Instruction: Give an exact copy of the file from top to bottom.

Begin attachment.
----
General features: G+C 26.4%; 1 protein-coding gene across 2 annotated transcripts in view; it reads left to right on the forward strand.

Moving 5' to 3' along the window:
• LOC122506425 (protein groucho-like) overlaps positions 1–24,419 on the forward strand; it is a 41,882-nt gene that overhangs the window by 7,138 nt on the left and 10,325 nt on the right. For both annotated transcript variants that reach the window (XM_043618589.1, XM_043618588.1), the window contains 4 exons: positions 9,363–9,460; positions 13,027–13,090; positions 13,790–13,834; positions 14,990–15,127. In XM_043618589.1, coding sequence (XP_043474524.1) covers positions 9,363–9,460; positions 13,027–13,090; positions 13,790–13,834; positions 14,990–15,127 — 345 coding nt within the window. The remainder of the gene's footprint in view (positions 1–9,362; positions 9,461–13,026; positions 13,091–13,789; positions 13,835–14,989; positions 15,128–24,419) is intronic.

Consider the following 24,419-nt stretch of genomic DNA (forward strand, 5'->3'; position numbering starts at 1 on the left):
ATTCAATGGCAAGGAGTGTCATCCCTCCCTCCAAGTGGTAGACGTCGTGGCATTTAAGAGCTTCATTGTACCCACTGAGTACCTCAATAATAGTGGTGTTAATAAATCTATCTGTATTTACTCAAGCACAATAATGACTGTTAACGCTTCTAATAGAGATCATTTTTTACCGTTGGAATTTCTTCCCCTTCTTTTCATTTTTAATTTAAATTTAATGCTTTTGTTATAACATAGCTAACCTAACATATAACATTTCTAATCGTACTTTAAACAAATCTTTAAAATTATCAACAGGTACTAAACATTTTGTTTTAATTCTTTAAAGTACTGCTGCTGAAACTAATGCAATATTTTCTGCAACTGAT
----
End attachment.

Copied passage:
General features: G+C 26.4%; 1 protein-coding gene across 2 annotated transcripts in view; it reads left to right on the forward strand.

Moving 5' to 3' along the window:
• LOC122506425 (protein groucho-like) overlaps positions 1–24,419 on the forward strand; it is a 41,882-nt gene that overhangs the window by 7,138 nt on the left and 10,325 nt on the right. For both annotated transcript variants that reach the window (XM_043618589.1, XM_043618588.1), the window contains 4 exons: positions 9,363–9,460; positions 13,027–13,090; positions 13,790–13,834; positions 14,990–15,127. In XM_043618589.1, coding sequence (XP_043474524.1) covers positions 9,363–9,460; positions 13,027–13,090; positions 13,790–13,834; positions 14,990–15,127 — 345 coding nt within the window. The remainder of the gene's footprint in view (positions 1–9,362; positions 9,461–13,026; positions 13,091–13,789; positions 13,835–14,989; positions 15,128–24,419) is intronic.

Consider the following 24,419-nt stretch of genomic DNA (forward strand, 5'->3'; position numbering starts at 1 on the left):
ATTCAATGGCAAGGAGTGTCATCCCTCCCTCCAAGTGGTAGACGTCGTGGCATTTAAGAGCTTCATTGTACCCACTGAGTACCTCAATAATAGTGGTGTTAATAAATCTATCTGTATTTACTCAAGCACAATAATGACTGTTAACGCTTCTAATAGAGATCATTTTTTACCGTTGGAATTTCTTCCCCTTCTTTTCATTTTTAATTTAAATTTAATGCTTTTGTTATAACATAGCTAACCTAACATATAACATTTCTAATCGTACTTTAAACAAATCTTTAAAATTATCAACAGGTACTAAACATTTTGTTTTAATTCTTTAAAGTACTGCTGCTGAAACTAATGCAATATTTTCTGCAACTGAT